US stocks catch a big bid in the final 15-minutes of trading to limit the damage

Dramatic move late

The S&P 500 finished the day down just 24 points at 2954 in a big win for the bulls late in the day.
The index gained more than 70 points in the final 15 minutes of trading in a huge bid, that was likely helped by month-end rebalancing. The huge rallies in bond and selling in stocks this month left pensions and other balanced funds heavily overweight bonds, so they’re forced to buy to get back on target.
There may also be hopes for an emergency Fed cut on the weekend or some good coronavirus news. There’s no doubt the market could have overshot this week, with the S&P 500 posting its worst weekly performance since October 2008 — when Lehman Brothers collapsed.
The intraday chart shows the huge reversal that kicked off a test of the earlier low of 2880.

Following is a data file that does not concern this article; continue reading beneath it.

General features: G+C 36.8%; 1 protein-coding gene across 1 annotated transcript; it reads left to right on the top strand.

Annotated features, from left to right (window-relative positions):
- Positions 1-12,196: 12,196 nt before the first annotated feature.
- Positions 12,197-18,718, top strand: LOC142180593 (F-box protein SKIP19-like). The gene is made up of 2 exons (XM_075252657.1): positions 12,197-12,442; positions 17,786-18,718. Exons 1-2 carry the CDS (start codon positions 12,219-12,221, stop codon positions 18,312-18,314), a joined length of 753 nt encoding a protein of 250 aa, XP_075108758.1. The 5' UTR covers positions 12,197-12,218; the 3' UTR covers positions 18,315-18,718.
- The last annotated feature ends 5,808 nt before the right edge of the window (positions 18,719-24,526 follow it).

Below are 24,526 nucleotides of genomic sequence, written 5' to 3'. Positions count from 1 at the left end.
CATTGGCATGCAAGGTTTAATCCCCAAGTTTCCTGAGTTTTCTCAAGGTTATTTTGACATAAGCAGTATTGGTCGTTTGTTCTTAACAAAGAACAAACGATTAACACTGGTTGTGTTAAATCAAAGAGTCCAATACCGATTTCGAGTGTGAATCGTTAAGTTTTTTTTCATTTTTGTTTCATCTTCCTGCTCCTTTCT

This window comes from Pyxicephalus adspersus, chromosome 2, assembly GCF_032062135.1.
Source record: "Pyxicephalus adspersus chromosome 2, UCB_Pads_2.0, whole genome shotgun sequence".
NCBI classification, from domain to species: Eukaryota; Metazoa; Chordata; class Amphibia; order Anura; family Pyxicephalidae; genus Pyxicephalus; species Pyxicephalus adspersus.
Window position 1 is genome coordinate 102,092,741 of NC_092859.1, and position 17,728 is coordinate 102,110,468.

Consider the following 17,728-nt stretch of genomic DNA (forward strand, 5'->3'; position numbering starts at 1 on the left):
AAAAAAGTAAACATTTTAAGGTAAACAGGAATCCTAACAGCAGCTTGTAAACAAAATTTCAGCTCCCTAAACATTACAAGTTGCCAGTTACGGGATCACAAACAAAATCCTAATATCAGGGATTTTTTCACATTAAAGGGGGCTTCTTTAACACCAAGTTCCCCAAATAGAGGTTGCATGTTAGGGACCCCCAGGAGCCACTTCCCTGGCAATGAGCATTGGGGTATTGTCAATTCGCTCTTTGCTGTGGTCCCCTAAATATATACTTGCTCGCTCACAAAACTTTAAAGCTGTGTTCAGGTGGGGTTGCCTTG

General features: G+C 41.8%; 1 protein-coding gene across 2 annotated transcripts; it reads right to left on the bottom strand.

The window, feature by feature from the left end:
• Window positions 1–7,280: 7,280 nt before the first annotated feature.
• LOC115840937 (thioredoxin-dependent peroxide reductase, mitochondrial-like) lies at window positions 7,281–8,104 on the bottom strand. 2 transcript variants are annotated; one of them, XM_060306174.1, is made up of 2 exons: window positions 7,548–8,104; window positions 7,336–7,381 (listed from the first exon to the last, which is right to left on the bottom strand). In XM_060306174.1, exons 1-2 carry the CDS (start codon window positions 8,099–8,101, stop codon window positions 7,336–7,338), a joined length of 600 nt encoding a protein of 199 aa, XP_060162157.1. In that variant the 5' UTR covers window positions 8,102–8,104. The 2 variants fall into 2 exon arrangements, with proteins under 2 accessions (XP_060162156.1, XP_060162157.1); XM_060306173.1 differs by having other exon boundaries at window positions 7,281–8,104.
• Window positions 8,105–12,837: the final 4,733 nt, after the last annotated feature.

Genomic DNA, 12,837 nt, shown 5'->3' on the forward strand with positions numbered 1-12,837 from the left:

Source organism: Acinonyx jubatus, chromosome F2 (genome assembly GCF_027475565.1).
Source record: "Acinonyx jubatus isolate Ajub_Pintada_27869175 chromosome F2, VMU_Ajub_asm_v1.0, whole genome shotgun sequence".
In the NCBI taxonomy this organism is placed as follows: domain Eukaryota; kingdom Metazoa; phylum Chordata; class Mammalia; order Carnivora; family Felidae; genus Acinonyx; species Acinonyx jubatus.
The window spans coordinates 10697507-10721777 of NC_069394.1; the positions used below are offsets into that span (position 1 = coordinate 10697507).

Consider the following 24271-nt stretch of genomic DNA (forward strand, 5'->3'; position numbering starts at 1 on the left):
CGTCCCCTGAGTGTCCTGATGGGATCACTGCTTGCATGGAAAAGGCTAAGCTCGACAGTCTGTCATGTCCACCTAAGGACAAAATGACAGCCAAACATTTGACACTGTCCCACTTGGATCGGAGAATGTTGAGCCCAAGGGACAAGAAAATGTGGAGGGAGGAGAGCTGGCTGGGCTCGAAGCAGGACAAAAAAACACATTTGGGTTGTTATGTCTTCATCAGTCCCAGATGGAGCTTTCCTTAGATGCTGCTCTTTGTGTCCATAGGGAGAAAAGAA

SPX
On the day:
  • S&P 500 -25 points to 2954 (-0.8%)
  • Nasdaq – flat
  • DJIA -1.4%
On the week:
  • S&P 500 -11.5%
  • DJIA -12.4%
  • Nasdaq -10.5%
The weekly chart is still ugly but at least the bulls have some lift as we closed off the weekly lows:
SPX weekly
We will have to get back above the 200-dma at 3046 to generate any real optimism.

A story of how honesty cost one trader his job.

With the current climate surrounding the investment banking culture in the wake of the Barclay’s Libor scandal, it is interesting to read about the story of Steve Clark taken from his interview with Jack Schwager in the Hedge Fund Market wizards
 
Clark is a highly successful hedge fund manager, running the Omni Global fund which during the period since inception in 2001 has returned almost 20% per annum, with a maximum peak to trough drawdown of just 7% and not a single losing year. However during the 90s he tells a story of how he was forced out of a major investment bank purely for being honest. 
 
The excerpt from the interview goes as follows:
 
‘Nomura ended badly for me because there was a change in management. The new guy in charge wasn’t straight. He had a convertible book, and all he was doing was buying illiquid convertible bonds and every month pushing the price up. He was the market because he owned most of these issues. So all he had to do was buy a few hundred bonds every month to push the price up. (more…)
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